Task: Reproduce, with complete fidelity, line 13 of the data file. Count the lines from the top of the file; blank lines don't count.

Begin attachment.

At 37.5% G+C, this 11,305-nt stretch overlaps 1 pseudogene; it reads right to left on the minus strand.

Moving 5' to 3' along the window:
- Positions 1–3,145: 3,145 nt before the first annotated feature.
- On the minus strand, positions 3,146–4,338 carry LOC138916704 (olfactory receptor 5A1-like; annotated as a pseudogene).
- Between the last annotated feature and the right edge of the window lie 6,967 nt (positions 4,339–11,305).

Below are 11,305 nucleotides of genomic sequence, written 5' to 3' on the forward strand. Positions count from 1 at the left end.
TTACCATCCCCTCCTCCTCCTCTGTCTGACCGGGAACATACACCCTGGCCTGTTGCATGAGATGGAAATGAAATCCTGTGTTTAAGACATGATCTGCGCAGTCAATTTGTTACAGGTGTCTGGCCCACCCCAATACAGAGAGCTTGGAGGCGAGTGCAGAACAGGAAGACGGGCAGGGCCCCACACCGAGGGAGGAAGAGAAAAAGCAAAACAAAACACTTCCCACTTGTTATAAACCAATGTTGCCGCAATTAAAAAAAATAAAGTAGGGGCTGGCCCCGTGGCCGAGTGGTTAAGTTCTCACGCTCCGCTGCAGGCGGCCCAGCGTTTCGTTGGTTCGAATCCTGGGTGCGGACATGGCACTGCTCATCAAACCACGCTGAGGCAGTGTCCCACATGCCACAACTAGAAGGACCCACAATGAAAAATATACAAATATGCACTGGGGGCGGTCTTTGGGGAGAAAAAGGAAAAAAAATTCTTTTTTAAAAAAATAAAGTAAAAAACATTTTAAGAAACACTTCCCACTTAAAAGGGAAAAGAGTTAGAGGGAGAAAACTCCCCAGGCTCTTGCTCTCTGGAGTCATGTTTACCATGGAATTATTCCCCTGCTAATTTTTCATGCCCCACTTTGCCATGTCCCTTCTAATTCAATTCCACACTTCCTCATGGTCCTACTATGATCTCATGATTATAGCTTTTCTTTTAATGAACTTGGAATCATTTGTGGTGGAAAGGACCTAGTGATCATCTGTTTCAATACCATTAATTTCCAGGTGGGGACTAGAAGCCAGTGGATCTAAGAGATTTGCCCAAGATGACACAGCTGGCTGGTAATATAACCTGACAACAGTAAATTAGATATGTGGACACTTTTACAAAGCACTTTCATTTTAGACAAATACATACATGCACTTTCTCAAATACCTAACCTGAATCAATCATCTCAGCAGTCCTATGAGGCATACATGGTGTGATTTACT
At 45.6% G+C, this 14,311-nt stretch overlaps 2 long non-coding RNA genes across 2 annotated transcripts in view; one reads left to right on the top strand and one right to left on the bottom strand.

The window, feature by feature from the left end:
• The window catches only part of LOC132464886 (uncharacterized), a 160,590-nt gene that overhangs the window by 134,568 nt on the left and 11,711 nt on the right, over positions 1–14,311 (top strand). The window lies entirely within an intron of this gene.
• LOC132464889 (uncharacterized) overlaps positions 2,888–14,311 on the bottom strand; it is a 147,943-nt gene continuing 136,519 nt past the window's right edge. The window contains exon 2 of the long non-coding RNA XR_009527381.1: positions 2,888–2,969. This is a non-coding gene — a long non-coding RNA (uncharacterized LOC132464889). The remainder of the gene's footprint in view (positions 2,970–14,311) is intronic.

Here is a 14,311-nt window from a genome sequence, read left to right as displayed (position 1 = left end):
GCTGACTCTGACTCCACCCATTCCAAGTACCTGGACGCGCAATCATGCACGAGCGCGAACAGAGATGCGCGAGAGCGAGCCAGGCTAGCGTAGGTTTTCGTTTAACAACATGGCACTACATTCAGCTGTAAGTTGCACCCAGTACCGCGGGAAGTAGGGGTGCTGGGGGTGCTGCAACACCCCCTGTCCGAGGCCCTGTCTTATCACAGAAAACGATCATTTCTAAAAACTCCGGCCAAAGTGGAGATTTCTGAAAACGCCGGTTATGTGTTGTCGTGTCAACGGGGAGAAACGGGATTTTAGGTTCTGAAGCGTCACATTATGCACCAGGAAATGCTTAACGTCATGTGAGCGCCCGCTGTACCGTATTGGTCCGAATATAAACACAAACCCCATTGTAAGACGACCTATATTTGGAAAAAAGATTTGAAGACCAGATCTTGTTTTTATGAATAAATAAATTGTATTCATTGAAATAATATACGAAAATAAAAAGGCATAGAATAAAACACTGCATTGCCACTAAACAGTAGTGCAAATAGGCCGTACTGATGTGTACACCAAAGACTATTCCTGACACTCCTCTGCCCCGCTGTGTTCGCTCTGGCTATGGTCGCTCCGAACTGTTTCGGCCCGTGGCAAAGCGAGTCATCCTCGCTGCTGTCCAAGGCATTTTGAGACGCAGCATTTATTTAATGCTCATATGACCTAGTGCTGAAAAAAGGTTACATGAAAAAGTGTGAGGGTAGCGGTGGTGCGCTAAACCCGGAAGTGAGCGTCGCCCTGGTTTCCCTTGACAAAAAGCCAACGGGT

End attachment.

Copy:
GCTGACTCTGACTCCACCCATTCCAAGTACCTGGACGCGCAATCATGCACGAGCGCGAACAGAGATGCGCGAGAGCGAGCCAGGCTAGCGTAGGTTTTCGTTTAACAACATGGCACTACATTCAGCTGTAAGTTGCACCCAGTACCGCGGGAAGTAGGGGTGCTGGGGGTGCTGCAACACCCCCTGTCCGAGGCCCTGTCTTATCACAGAAAACGATCATTTCTAAAAACTCCGGCCAAAGTGGAGATTTCTGAAAACGCCGGTTATGTGTTGTCGTGTCAACGGGGAGAAACGGGATTTTAGGTTCTGAAGCGTCACATTATGCACCAGGAAATGCTTAACGTCATGTGAGCGCCCGCTGTACCGTATTGGTCCGAATATAAACACAAACCCCATTGTAAGACGACCTATATTTGGAAAAAAGATTTGAAGACCAGATCTTGTTTTTATGAATAAATAAATTGTATTCATTGAAATAATATACGAAAATAAAAAGGCATAGAATAAAACACTGCATTGCCACTAAACAGTAGTGCAAATAGGCCGTACTGATGTGTACACCAAAGACTATTCCTGACACTCCTCTGCCCCGCTGTGTTCGCTCTGGCTATGGTCGCTCCGAACTGTTTCGGCCCGTGGCAAAGCGAGTCATCCTCGCTGCTGTCCAAGGCATTTTGAGACGCAGCATTTATTTAATGCTCATATGACCTAGTGCTGAAAAAAGGTTACATGAAAAAGTGTGAGGGTAGCGGTGGTGCGCTAAACCCGGAAGTGAGCGTCGCCCTGGTTTCCCTTGACAAAAAGCCAACGGGT